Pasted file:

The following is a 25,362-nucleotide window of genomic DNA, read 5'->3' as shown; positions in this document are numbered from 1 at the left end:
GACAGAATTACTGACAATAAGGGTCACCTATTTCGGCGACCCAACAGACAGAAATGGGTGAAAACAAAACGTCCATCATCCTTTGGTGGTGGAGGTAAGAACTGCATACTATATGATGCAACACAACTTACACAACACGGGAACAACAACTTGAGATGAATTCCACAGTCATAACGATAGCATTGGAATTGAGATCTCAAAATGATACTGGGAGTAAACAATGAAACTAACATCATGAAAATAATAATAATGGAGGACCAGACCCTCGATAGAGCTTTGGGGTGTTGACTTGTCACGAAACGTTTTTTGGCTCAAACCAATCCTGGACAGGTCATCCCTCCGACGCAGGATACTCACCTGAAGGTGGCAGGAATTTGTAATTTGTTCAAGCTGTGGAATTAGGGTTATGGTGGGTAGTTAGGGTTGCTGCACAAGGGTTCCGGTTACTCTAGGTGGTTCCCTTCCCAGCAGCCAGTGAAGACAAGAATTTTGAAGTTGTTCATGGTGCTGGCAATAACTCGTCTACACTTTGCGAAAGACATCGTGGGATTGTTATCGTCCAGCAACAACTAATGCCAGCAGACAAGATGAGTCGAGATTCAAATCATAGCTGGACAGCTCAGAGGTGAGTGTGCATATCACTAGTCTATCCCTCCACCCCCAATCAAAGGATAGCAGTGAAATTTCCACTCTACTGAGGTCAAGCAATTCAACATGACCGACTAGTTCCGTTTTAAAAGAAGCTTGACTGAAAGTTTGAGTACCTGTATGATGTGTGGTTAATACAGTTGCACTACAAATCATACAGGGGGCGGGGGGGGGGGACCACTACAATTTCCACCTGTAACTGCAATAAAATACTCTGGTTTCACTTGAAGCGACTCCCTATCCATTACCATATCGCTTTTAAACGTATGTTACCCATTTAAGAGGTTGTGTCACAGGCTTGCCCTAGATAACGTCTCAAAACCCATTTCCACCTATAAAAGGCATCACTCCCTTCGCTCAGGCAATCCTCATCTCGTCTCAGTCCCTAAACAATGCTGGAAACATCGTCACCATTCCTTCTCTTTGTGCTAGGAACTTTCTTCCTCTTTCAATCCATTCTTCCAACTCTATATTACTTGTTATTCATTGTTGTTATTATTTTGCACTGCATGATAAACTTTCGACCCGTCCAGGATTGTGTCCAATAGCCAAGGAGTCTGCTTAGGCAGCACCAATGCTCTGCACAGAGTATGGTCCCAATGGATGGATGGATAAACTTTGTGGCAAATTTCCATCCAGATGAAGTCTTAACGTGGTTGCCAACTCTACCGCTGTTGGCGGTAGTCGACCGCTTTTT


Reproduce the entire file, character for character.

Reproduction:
The following is a 25,362-nucleotide window of genomic DNA, read 5'->3' as shown; positions in this document are numbered from 1 at the left end:
GACAGAATTACTGACAATAAGGGTCACCTATTTCGGCGACCCAACAGACAGAAATGGGTGAAAACAAAACGTCCATCATCCTTTGGTGGTGGAGGTAAGAACTGCATACTATATGATGCAACACAACTTACACAACACGGGAACAACAACTTGAGATGAATTCCACAGTCATAACGATAGCATTGGAATTGAGATCTCAAAATGATACTGGGAGTAAACAATGAAACTAACATCATGAAAATAATAATAATGGAGGACCAGACCCTCGATAGAGCTTTGGGGTGTTGACTTGTCACGAAACGTTTTTTGGCTCAAACCAATCCTGGACAGGTCATCCCTCCGACGCAGGATACTCACCTGAAGGTGGCAGGAATTTGTAATTTGTTCAAGCTGTGGAATTAGGGTTATGGTGGGTAGTTAGGGTTGCTGCACAAGGGTTCCGGTTACTCTAGGTGGTTCCCTTCCCAGCAGCCAGTGAAGACAAGAATTTTGAAGTTGTTCATGGTGCTGGCAATAACTCGTCTACACTTTGCGAAAGACATCGTGGGATTGTTATCGTCCAGCAACAACTAATGCCAGCAGACAAGATGAGTCGAGATTCAAATCATAGCTGGACAGCTCAGAGGTGAGTGTGCATATCACTAGTCTATCCCTCCACCCCCAATCAAAGGATAGCAGTGAAATTTCCACTCTACTGAGGTCAAGCAATTCAACATGACCGACTAGTTCCGTTTTAAAAGAAGCTTGACTGAAAGTTTGAGTACCTGTATGATGTGTGGTTAATACAGTTGCACTACAAATCATACAGGGGGCGGGGGGGGGGGACCACTACAATTTCCACCTGTAACTGCAATAAAATACTCTGGTTTCACTTGAAGCGACTCCCTATCCATTACCATATCGCTTTTAAACGTATGTTACCCATTTAAGAGGTTGTGTCACAGGCTTGCCCTAGATAACGTCTCAAAACCCATTTCCACCTATAAAAGGCATCACTCCCTTCGCTCAGGCAATCCTCATCTCGTCTCAGTCCCTAAACAATGCTGGAAACATCGTCACCATTCCTTCTCTTTGTGCTAGGAACTTTCTTCCTCTTTCAATCCATTCTTCCAACTCTATATTACTTGTTATTCATTGTTGTTATTATTTTGCACTGCATGATAAACTTTCGACCCGTCCAGGATTGTGTCCAATAGCCAAGGAGTCTGCTTAGGCAGCACCAATGCTCTGCACAGAGTATGGTCCCAATGGATGGATGGATAAACTTTGTGGCAAATTTCCATCCAGATGAAGTCTTAACGTGGTTGCCAACTCTACCGCTGTTGGCGGTAGTCGACCGCTTTTT